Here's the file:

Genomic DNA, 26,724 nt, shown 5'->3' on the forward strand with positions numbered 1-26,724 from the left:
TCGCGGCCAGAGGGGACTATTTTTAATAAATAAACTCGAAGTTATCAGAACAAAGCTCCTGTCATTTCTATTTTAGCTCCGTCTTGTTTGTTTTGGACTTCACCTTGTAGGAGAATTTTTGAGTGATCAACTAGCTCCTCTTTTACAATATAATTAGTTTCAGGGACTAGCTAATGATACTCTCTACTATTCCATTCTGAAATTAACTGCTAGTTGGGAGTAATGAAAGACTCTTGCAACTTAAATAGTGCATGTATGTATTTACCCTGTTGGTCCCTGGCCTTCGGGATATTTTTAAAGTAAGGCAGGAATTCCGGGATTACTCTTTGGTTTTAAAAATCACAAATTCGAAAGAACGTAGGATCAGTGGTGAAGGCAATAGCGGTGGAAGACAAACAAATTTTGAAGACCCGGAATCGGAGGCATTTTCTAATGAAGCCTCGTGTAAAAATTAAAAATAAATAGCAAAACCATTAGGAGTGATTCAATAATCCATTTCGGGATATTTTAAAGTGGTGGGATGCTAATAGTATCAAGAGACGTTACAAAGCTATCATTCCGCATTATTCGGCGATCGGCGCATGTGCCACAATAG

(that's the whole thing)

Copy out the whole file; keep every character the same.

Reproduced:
Genomic DNA, 26,724 nt, shown 5'->3' on the forward strand with positions numbered 1-26,724 from the left:
TCGCGGCCAGAGGGGACTATTTTTAATAAATAAACTCGAAGTTATCAGAACAAAGCTCCTGTCATTTCTATTTTAGCTCCGTCTTGTTTGTTTTGGACTTCACCTTGTAGGAGAATTTTTGAGTGATCAACTAGCTCCTCTTTTACAATATAATTAGTTTCAGGGACTAGCTAATGATACTCTCTACTATTCCATTCTGAAATTAACTGCTAGTTGGGAGTAATGAAAGACTCTTGCAACTTAAATAGTGCATGTATGTATTTACCCTGTTGGTCCCTGGCCTTCGGGATATTTTTAAAGTAAGGCAGGAATTCCGGGATTACTCTTTGGTTTTAAAAATCACAAATTCGAAAGAACGTAGGATCAGTGGTGAAGGCAATAGCGGTGGAAGACAAACAAATTTTGAAGACCCGGAATCGGAGGCATTTTCTAATGAAGCCTCGTGTAAAAATTAAAAATAAATAGCAAAACCATTAGGAGTGATTCAATAATCCATTTCGGGATATTTTAAAGTGGTGGGATGCTAATAGTATCAAGAGACGTTACAAAGCTATCATTCCGCATTATTCGGCGATCGGCGCATGTGCCACAATAG